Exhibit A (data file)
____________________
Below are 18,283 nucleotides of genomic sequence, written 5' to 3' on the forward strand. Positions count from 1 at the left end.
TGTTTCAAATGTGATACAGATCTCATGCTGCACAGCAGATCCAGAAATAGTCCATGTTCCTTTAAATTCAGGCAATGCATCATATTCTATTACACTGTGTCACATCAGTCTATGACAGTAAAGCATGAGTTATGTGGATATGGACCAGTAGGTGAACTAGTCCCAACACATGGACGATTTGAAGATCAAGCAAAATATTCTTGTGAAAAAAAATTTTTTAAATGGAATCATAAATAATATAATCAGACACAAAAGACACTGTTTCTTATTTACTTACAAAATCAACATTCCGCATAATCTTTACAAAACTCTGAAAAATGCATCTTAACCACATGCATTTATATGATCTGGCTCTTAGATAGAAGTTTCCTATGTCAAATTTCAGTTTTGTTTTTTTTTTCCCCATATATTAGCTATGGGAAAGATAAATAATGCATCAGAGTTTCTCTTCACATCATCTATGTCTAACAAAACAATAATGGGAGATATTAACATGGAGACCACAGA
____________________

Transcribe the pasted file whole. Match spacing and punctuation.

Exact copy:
Below are 18,283 nucleotides of genomic sequence, written 5' to 3' on the forward strand. Positions count from 1 at the left end.
TGTTTCAAATGTGATACAGATCTCATGCTGCACAGCAGATCCAGAAATAGTCCATGTTCCTTTAAATTCAGGCAATGCATCATATTCTATTACACTGTGTCACATCAGTCTATGACAGTAAAGCATGAGTTATGTGGATATGGACCAGTAGGTGAACTAGTCCCAACACATGGACGATTTGAAGATCAAGCAAAATATTCTTGTGAAAAAAAATTTTTTAAATGGAATCATAAATAATATAATCAGACACAAAAGACACTGTTTCTTATTTACTTACAAAATCAACATTCCGCATAATCTTTACAAAACTCTGAAAAATGCATCTTAACCACATGCATTTATATGATCTGGCTCTTAGATAGAAGTTTCCTATGTCAAATTTCAGTTTTGTTTTTTTTTTCCCCATATATTAGCTATGGGAAAGATAAATAATGCATCAGAGTTTCTCTTCACATCATCTATGTCTAACAAAACAATAATGGGAGATATTAACATGGAGACCACAGA